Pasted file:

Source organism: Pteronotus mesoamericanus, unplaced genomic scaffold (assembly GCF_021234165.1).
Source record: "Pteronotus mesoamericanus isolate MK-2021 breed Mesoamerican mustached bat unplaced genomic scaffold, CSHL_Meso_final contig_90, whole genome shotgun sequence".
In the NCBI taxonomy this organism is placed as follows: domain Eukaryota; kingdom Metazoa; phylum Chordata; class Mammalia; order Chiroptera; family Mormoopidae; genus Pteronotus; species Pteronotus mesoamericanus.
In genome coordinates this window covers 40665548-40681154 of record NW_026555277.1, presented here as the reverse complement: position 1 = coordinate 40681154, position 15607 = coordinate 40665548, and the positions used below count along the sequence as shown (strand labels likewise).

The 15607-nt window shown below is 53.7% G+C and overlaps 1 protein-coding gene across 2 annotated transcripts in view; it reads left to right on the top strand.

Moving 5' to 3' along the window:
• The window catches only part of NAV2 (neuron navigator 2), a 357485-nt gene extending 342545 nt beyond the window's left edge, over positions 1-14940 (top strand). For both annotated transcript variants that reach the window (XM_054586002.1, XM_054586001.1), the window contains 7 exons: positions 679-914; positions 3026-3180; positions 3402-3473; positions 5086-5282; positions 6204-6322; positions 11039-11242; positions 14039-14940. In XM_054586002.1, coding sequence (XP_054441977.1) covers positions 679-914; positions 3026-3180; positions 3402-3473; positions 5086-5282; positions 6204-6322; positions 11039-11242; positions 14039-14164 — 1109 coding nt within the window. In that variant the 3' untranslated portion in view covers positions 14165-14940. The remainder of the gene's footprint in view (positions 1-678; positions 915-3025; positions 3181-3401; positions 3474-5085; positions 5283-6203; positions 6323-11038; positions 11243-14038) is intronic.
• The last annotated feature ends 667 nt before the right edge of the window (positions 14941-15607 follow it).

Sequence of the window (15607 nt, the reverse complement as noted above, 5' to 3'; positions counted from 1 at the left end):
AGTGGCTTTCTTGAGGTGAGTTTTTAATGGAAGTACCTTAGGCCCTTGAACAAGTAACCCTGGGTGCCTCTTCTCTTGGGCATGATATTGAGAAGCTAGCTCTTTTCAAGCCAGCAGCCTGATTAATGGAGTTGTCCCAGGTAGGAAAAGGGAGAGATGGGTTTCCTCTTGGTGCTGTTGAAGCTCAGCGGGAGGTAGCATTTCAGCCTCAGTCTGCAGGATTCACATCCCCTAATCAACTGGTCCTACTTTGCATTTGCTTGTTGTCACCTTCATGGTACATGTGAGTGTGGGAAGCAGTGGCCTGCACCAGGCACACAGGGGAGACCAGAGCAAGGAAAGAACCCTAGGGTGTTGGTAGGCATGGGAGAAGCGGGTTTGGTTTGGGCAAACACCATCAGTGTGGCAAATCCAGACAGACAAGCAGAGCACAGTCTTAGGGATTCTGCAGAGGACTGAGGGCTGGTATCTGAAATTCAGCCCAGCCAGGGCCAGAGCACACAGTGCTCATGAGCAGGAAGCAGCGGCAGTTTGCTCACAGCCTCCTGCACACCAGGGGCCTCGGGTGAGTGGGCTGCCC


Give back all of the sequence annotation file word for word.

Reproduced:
Source organism: Pteronotus mesoamericanus, unplaced genomic scaffold (assembly GCF_021234165.1).
Source record: "Pteronotus mesoamericanus isolate MK-2021 breed Mesoamerican mustached bat unplaced genomic scaffold, CSHL_Meso_final contig_90, whole genome shotgun sequence".
In the NCBI taxonomy this organism is placed as follows: domain Eukaryota; kingdom Metazoa; phylum Chordata; class Mammalia; order Chiroptera; family Mormoopidae; genus Pteronotus; species Pteronotus mesoamericanus.
In genome coordinates this window covers 40665548-40681154 of record NW_026555277.1, presented here as the reverse complement: position 1 = coordinate 40681154, position 15607 = coordinate 40665548, and the positions used below count along the sequence as shown (strand labels likewise).

The 15607-nt window shown below is 53.7% G+C and overlaps 1 protein-coding gene across 2 annotated transcripts in view; it reads left to right on the top strand.

Moving 5' to 3' along the window:
• The window catches only part of NAV2 (neuron navigator 2), a 357485-nt gene extending 342545 nt beyond the window's left edge, over positions 1-14940 (top strand). For both annotated transcript variants that reach the window (XM_054586002.1, XM_054586001.1), the window contains 7 exons: positions 679-914; positions 3026-3180; positions 3402-3473; positions 5086-5282; positions 6204-6322; positions 11039-11242; positions 14039-14940. In XM_054586002.1, coding sequence (XP_054441977.1) covers positions 679-914; positions 3026-3180; positions 3402-3473; positions 5086-5282; positions 6204-6322; positions 11039-11242; positions 14039-14164 — 1109 coding nt within the window. In that variant the 3' untranslated portion in view covers positions 14165-14940. The remainder of the gene's footprint in view (positions 1-678; positions 915-3025; positions 3181-3401; positions 3474-5085; positions 5283-6203; positions 6323-11038; positions 11243-14038) is intronic.
• The last annotated feature ends 667 nt before the right edge of the window (positions 14941-15607 follow it).

Sequence of the window (15607 nt, the reverse complement as noted above, 5' to 3'; positions counted from 1 at the left end):
AGTGGCTTTCTTGAGGTGAGTTTTTAATGGAAGTACCTTAGGCCCTTGAACAAGTAACCCTGGGTGCCTCTTCTCTTGGGCATGATATTGAGAAGCTAGCTCTTTTCAAGCCAGCAGCCTGATTAATGGAGTTGTCCCAGGTAGGAAAAGGGAGAGATGGGTTTCCTCTTGGTGCTGTTGAAGCTCAGCGGGAGGTAGCATTTCAGCCTCAGTCTGCAGGATTCACATCCCCTAATCAACTGGTCCTACTTTGCATTTGCTTGTTGTCACCTTCATGGTACATGTGAGTGTGGGAAGCAGTGGCCTGCACCAGGCACACAGGGGAGACCAGAGCAAGGAAAGAACCCTAGGGTGTTGGTAGGCATGGGAGAAGCGGGTTTGGTTTGGGCAAACACCATCAGTGTGGCAAATCCAGACAGACAAGCAGAGCACAGTCTTAGGGATTCTGCAGAGGACTGAGGGCTGGTATCTGAAATTCAGCCCAGCCAGGGCCAGAGCACACAGTGCTCATGAGCAGGAAGCAGCGGCAGTTTGCTCACAGCCTCCTGCACACCAGGGGCCTCGGGTGAGTGGGCTGCCC